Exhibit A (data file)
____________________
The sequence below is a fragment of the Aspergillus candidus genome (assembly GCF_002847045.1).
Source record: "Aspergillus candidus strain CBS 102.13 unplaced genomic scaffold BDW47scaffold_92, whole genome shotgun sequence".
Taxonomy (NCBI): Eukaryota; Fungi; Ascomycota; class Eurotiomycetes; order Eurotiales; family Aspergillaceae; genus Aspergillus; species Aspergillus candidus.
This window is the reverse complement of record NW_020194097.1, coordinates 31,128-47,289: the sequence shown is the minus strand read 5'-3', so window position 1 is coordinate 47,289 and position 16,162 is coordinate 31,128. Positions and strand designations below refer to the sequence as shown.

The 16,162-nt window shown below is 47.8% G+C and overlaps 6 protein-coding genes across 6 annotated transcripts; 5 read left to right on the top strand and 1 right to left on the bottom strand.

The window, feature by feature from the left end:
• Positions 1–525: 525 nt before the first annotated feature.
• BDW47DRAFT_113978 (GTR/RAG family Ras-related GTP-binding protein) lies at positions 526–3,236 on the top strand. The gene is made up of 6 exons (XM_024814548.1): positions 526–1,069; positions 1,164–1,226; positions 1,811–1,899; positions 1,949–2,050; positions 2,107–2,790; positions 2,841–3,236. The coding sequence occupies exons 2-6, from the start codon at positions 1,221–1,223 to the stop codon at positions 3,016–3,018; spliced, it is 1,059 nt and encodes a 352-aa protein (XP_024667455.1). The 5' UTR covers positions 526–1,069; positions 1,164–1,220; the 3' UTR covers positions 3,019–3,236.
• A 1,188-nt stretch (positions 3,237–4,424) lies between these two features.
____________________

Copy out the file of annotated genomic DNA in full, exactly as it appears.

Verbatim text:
The sequence below is a fragment of the Aspergillus candidus genome (assembly GCF_002847045.1).
Source record: "Aspergillus candidus strain CBS 102.13 unplaced genomic scaffold BDW47scaffold_92, whole genome shotgun sequence".
Taxonomy (NCBI): Eukaryota; Fungi; Ascomycota; class Eurotiomycetes; order Eurotiales; family Aspergillaceae; genus Aspergillus; species Aspergillus candidus.
This window is the reverse complement of record NW_020194097.1, coordinates 31,128-47,289: the sequence shown is the minus strand read 5'-3', so window position 1 is coordinate 47,289 and position 16,162 is coordinate 31,128. Positions and strand designations below refer to the sequence as shown.

The 16,162-nt window shown below is 47.8% G+C and overlaps 6 protein-coding genes across 6 annotated transcripts; 5 read left to right on the top strand and 1 right to left on the bottom strand.

The window, feature by feature from the left end:
• Positions 1–525: 525 nt before the first annotated feature.
• BDW47DRAFT_113978 (GTR/RAG family Ras-related GTP-binding protein) lies at positions 526–3,236 on the top strand. The gene is made up of 6 exons (XM_024814548.1): positions 526–1,069; positions 1,164–1,226; positions 1,811–1,899; positions 1,949–2,050; positions 2,107–2,790; positions 2,841–3,236. The coding sequence occupies exons 2-6, from the start codon at positions 1,221–1,223 to the stop codon at positions 3,016–3,018; spliced, it is 1,059 nt and encodes a 352-aa protein (XP_024667455.1). The 5' UTR covers positions 526–1,069; positions 1,164–1,220; the 3' UTR covers positions 3,019–3,236.
• A 1,188-nt stretch (positions 3,237–4,424) lies between these two features.